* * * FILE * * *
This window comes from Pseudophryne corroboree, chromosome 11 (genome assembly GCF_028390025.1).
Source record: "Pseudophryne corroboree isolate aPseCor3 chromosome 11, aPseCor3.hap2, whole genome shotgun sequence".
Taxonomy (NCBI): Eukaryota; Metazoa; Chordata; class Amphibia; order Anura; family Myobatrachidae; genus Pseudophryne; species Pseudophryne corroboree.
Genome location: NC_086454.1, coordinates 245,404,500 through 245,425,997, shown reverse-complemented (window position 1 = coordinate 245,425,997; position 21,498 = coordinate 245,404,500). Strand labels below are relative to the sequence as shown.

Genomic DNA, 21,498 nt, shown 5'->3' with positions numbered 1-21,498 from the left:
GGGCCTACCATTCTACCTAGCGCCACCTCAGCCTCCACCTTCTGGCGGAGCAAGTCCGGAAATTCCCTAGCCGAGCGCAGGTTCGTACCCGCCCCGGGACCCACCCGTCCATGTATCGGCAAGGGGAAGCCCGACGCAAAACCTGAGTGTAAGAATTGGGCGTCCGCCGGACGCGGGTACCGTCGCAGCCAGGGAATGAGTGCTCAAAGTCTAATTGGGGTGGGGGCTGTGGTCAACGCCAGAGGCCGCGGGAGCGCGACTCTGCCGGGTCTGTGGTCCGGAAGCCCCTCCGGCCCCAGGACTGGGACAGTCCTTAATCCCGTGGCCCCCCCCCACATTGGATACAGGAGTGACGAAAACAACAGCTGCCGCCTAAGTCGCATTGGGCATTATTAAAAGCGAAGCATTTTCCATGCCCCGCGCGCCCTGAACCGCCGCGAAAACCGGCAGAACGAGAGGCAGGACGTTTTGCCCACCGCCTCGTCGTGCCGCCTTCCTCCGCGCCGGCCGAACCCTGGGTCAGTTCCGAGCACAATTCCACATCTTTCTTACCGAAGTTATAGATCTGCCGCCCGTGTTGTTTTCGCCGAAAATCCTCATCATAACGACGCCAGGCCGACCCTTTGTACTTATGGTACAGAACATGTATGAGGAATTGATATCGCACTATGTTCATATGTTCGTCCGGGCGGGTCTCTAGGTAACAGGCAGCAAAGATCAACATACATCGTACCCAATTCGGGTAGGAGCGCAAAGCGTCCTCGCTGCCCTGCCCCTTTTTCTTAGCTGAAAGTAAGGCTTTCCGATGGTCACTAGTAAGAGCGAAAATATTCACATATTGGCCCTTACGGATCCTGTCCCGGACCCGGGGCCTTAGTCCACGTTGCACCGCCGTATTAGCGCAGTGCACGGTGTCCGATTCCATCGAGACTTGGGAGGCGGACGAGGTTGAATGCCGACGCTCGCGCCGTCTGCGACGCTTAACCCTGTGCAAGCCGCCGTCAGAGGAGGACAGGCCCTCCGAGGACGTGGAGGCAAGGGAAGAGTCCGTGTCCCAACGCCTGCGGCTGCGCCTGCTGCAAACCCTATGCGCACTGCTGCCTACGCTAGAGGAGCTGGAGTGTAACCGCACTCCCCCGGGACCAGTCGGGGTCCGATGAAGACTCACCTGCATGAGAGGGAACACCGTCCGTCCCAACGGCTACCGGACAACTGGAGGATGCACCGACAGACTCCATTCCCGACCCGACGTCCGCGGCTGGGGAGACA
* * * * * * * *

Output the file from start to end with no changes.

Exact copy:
This window comes from Pseudophryne corroboree, chromosome 11 (genome assembly GCF_028390025.1).
Source record: "Pseudophryne corroboree isolate aPseCor3 chromosome 11, aPseCor3.hap2, whole genome shotgun sequence".
Taxonomy (NCBI): Eukaryota; Metazoa; Chordata; class Amphibia; order Anura; family Myobatrachidae; genus Pseudophryne; species Pseudophryne corroboree.
Genome location: NC_086454.1, coordinates 245,404,500 through 245,425,997, shown reverse-complemented (window position 1 = coordinate 245,425,997; position 21,498 = coordinate 245,404,500). Strand labels below are relative to the sequence as shown.

Genomic DNA, 21,498 nt, shown 5'->3' with positions numbered 1-21,498 from the left:
GGGCCTACCATTCTACCTAGCGCCACCTCAGCCTCCACCTTCTGGCGGAGCAAGTCCGGAAATTCCCTAGCCGAGCGCAGGTTCGTACCCGCCCCGGGACCCACCCGTCCATGTATCGGCAAGGGGAAGCCCGACGCAAAACCTGAGTGTAAGAATTGGGCGTCCGCCGGACGCGGGTACCGTCGCAGCCAGGGAATGAGTGCTCAAAGTCTAATTGGGGTGGGGGCTGTGGTCAACGCCAGAGGCCGCGGGAGCGCGACTCTGCCGGGTCTGTGGTCCGGAAGCCCCTCCGGCCCCAGGACTGGGACAGTCCTTAATCCCGTGGCCCCCCCCCACATTGGATACAGGAGTGACGAAAACAACAGCTGCCGCCTAAGTCGCATTGGGCATTATTAAAAGCGAAGCATTTTCCATGCCCCGCGCGCCCTGAACCGCCGCGAAAACCGGCAGAACGAGAGGCAGGACGTTTTGCCCACCGCCTCGTCGTGCCGCCTTCCTCCGCGCCGGCCGAACCCTGGGTCAGTTCCGAGCACAATTCCACATCTTTCTTACCGAAGTTATAGATCTGCCGCCCGTGTTGTTTTCGCCGAAAATCCTCATCATAACGACGCCAGGCCGACCCTTTGTACTTATGGTACAGAACATGTATGAGGAATTGATATCGCACTATGTTCATATGTTCGTCCGGGCGGGTCTCTAGGTAACAGGCAGCAAAGATCAACATACATCGTACCCAATTCGGGTAGGAGCGCAAAGCGTCCTCGCTGCCCTGCCCCTTTTTCTTAGCTGAAAGTAAGGCTTTCCGATGGTCACTAGTAAGAGCGAAAATATTCACATATTGGCCCTTACGGATCCTGTCCCGGACCCGGGGCCTTAGTCCACGTTGCACCGCCGTATTAGCGCAGTGCACGGTGTCCGATTCCATCGAGACTTGGGAGGCGGACGAGGTTGAATGCCGACGCTCGCGCCGTCTGCGACGCTTAACCCTGTGCAAGCCGCCGTCAGAGGAGGACAGGCCCTCCGAGGACGTGGAGGCAAGGGAAGAGTCCGTGTCCCAACGCCTGCGGCTGCGCCTGCTGCAAACCCTATGCGCACTGCTGCCTACGCTAGAGGAGCTGGAGTGTAACCGCACTCCCCCGGGACCAGTCGGGGTCCGATGAAGACTCACCTGCATGAGAGGGAACACCGTCCGTCCCAACGGCTACCGGACAACTGGAGGATGCACCGACAGACTCCATTCCCGACCCGACGTCCGCGGCTGGGGAGACA